Need for Speed The Run is not your typical racing game. It's premise has been done many times in movies, but never in a video game racing title that I'm aware of. Similar to the Cannonball Run series of movies and TV show, Need for Speed: The Run tasks players with being the first to reach New York City from San Francisco in a fast-paced racing adventure you'll find nowhere else.
Jack is strapped for cash and basically forced to enter a race across the country with $25 million dollars on the line and over 200 competitors standing in his way. Thats pretty much the entire plot, which is acceptable for just about any racing game. However, with a game as heavily promoted with Michael Bay cinematic videos as this one, I guess I expected a lot more.
Featuring the Frostbite 2 engine, Need for Speed The Run is a good looking racer. My favorite thing about the look of the game is by far the surrounding environment. There are some really interesting tracks with awe-inspiring views. You'll drive through the barren landscape of Death Valley and across the beautiful mountain tops of Yosemite National Park. You'll breeze past the flashing neon signs that plaster the strip in Las Vegas, and roam through the beautiful forests of Appalachia. You've never raced a track type in any other reality-based racing game that you wont encounter here. The cars are also meticulously recreated here with tremendous attention to detail. The cars don't just look great though, they sound great too. You'll truly feel like you're there for every bone-shattering collision on a crowded New York City street, and every spine-tingling tire screech as you sail around a tight corner on the streets of Chicago.
This game isn't Gran Turismo 5 or Forza 4 so you wont get top of the line physics. What you will get though, is an arcade style racer thats an absolute blast to play. There are 50 events to complete which take place over 10 stages. Each event represents a certain stretch of road between the countries 2 sides. During these stretches your tasks will vary, though not as much as one might hope over the course of 50 events. You might need to pass a certain amount of opponents, fight off the mob as they attempt to destroy your ride, or pass a series of checkpoints within the allotted time. Even the lack of variety doesn't slam the brakes on the fun though. As its the blistering sense of speed that gives you the adrenaline rush needed to see the story through to the end.
You can usually just stick to the racing in a review of this type, but thats not the case here. Black Box has added an almost unheard of element for this type of game, on-foot sequences. Yes, you heard that right. You actually get to stretch your legs and get out from behind the wheel from time to time. These sequences come in the form of quick-time events. Theres nothing groundbreaking here, but its definitely a nice change of pace and helps to break up the monotony.
Final Score 8.5/10
Need for Speed The Run is a one of a kind racing title that will appeal to gamers in general whether their gear heads or not. There's action, drama, suspense and even a bit of comedy. You really can't go wrong here and I highly recommend it to everyone, even if it's just for a weekend rental. Happy Gaming
Disney's Epic Mickey was a huge success upon release, selling 1.2 million copies in just a few short months. Because of this success, Disney, Nintendo and developer Junction Point decided to create a sequel. Epic Mickey: The Power of 2 offers up even more Disney nostalgia, complete with another heart warming story and all of the characters you fell in love with during the first game. The game even adds some new nods to Disney's amazing history.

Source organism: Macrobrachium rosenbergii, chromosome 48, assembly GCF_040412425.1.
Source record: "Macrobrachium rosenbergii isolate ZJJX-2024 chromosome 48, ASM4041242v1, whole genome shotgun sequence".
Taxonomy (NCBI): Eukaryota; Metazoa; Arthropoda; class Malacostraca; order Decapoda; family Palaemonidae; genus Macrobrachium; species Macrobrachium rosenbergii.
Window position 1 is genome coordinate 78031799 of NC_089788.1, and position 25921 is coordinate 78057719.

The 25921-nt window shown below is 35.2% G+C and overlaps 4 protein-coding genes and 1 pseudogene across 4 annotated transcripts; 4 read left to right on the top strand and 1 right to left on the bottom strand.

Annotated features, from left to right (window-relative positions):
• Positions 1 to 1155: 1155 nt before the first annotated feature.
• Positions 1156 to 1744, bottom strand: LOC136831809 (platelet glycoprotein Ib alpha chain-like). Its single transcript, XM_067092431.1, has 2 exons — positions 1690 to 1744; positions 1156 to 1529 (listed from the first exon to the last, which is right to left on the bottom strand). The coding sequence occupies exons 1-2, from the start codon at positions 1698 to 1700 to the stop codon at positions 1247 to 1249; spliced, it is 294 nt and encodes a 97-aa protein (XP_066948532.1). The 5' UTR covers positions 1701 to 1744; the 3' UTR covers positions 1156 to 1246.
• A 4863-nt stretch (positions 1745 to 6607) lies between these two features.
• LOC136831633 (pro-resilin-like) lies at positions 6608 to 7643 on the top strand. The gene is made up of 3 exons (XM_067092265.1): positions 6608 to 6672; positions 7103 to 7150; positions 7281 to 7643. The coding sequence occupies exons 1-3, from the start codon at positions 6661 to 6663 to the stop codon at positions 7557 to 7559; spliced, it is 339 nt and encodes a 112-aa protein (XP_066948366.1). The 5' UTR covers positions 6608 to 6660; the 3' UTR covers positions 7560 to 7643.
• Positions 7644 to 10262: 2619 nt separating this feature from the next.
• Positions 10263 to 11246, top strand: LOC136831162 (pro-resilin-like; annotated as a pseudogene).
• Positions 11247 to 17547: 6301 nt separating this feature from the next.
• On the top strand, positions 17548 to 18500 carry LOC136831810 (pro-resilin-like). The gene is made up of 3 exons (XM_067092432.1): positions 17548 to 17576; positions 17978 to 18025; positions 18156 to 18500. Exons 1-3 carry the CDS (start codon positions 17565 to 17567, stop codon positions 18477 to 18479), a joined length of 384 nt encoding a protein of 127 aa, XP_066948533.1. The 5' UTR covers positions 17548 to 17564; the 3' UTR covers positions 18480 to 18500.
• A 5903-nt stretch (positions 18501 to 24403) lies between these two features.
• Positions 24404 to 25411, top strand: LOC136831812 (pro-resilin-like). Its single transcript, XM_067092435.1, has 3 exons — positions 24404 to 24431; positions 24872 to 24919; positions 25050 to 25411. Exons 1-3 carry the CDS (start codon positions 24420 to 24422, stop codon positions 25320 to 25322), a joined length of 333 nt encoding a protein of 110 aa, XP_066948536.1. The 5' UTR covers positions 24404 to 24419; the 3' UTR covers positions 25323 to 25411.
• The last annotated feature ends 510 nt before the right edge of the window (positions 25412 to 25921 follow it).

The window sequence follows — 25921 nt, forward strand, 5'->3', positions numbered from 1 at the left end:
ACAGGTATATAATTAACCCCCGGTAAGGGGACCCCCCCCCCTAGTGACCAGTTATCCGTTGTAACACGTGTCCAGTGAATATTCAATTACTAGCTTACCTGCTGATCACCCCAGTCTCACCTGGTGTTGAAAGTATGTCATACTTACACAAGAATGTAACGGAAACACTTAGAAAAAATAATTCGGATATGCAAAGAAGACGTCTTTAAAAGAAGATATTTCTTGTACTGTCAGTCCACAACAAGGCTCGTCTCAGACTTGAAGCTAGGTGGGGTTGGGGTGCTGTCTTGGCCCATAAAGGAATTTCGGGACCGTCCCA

Sadly, that's where the game's similarities to the first Epic Mickey end. The first Epic Mickey suffered from some minor control problems but it wasn't bad enough to ruin the experience. In Epic Mickey 2, the controls will make you frustrated and angry and detract from the experience significantly.
The idea behind Epic Mickey 2 is that you will travel through the game world not just as Mickey Mouse but also with the assistance of Oswald the Rabbit, a character from the Disney vault who was also featured in the first game. If you have another player to play with you with a second Wii Remote and Nunchuk, this player can assume the role of Oswald and offer at least some degree of intelligence to the character. But if you intend to play the game the same as the original Epic Mickey, as a solo affair, Oswald is not going to be much of a help. His artificial intelligence is almost laughable and he will frequently get in your way and just generally does more to hinder your progress than to help. Sometimes when you get to attack an enemy, Oswald will jump between you and the enemy like he's going to help you, but then he'll just stand there in your way, soaking up your paint brush attacks, effectively shielding the enemy while complaining that you are injuring him.
The combat is still seriously flawed even when Oswald is not getting in your way. The game suffers from some serious collision detection problems. Mickey can take damage when it appears that the enemy is still far enough away from him that the attack should have been avoided. You can appear to have avoided the incoming danger, only to then lose your life anyway, which is incredibly infuriating. Combat can also grow to be tedious. You're essentially doing most of the same moves over and over and even boss fights just feel way to drawn out.
The game's story offers many side quests this time around, but all of the extra quests add a bit of confusion to the game. It's not always crystal clear where you are supposed to go to complete the next main objective to progress the story. Non linear gameplay is usually welcome in most adventure games but in Epic Mickey 2 it sometimes makes you just feel lost.